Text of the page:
·That people density and air humidity tend to increase in direct proportion to one’s proximity to NSO.
·That NSO doesn’t have a car park for its public but a block away is a gasoline service station with two or three spaces that seem to be (miraculously) always available.
·That NSO has bred, around its vicinity, thriving micro businesses that deal in sama-lamig, snacks, ball pen and abaniko, as well as – don’t ask me why -- vegetable and plant seeds, all of which I bought (yes, including the seeds); but that there’s a market demand yet unfilled for smelling salts, tranquilizers, and – now seriously -- “how to transact at NSO” information manuals (hmm … teka nga).
·That you might really need an abaniko as the old and decrepit and frail have been known to collapse inside, in spite of misting devices at areas where crowds are densest.
·That going to NSO can sharpen your cunning, resourcefulness, and information seeking -- for how else would you know how to proceed, without information posters, handouts, or desks you do not have to line up for an hour for.
· That, even as guards valiantly double up as information officers, the best way to get information on how to get your records – especially if you are a special case like I was -- is to get out, call their delivery service number, and talk with a well-informed officer not necessarily only to get your records delivered.
·That the queues of people are so long that if you come after mid morning you might be given number 4999 when the one currently being served is No. 409.
·That they will refuse to serve you when you come at mid-afternoon but you won’t know it, if you didn’t ask, until you have already braved some lines.
· That guards would permit you to enter almost anywhere the place and people would allow you to cut any which line with a smile as long as you brandish a senior citizen’s card, but you won’t know of this happy privilege until you have begun to grow more wrinkles. In other words, seniors don’t need a number, so what was I doing with number 4998?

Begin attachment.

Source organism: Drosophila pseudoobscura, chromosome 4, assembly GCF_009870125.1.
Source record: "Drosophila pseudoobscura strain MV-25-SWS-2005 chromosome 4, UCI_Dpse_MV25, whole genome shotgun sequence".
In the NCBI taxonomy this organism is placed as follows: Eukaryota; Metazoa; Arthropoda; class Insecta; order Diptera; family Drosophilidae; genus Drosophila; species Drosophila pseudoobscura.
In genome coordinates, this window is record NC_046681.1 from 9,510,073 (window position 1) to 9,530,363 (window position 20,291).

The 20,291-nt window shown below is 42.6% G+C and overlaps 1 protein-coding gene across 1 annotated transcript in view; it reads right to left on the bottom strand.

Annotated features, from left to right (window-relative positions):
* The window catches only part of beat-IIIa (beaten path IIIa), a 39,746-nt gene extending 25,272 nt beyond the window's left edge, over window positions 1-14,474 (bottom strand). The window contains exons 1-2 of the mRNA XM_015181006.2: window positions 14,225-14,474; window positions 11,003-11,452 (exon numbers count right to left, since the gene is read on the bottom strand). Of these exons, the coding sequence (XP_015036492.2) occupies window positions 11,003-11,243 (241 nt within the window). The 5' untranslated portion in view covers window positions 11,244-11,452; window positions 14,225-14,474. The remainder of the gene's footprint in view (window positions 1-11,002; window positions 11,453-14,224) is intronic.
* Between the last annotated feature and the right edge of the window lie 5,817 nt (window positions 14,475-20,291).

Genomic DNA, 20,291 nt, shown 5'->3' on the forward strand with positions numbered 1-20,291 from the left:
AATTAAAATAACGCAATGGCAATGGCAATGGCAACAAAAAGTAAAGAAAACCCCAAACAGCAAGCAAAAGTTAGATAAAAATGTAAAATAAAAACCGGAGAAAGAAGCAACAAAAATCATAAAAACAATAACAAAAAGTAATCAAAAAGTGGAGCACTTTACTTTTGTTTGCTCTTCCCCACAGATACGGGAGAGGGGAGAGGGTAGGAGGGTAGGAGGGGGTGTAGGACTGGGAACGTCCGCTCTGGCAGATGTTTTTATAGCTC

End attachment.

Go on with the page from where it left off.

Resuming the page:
·That, in my case, I had to apply for my record, wait two days, and come back to confirm I do not have any record (which I have known all along) and thus what I got was a certificate of “no record” which I carry with me to the city (hall) registry of my birth which in turn will search for my record in their own archives and when they confirm what I tried to tell them (that I don’t have a record) will proceed to late-register me (I am told this will take several months) and then send that late registration to NSO where I have to queue all over again. (I felt – hingal -- rundown writing this, so excuse the run-in clause.)
·That NSO must like their customers around for why else – instead of flinging the exit door wide open -- do they make it so difficult for them to get out of the premises?
·That NSO can be an efficiency expert’s dream project.
· That Filipinos are normally a patient people and that I am not normal.
Watch out for the “city hall” episode on part 2.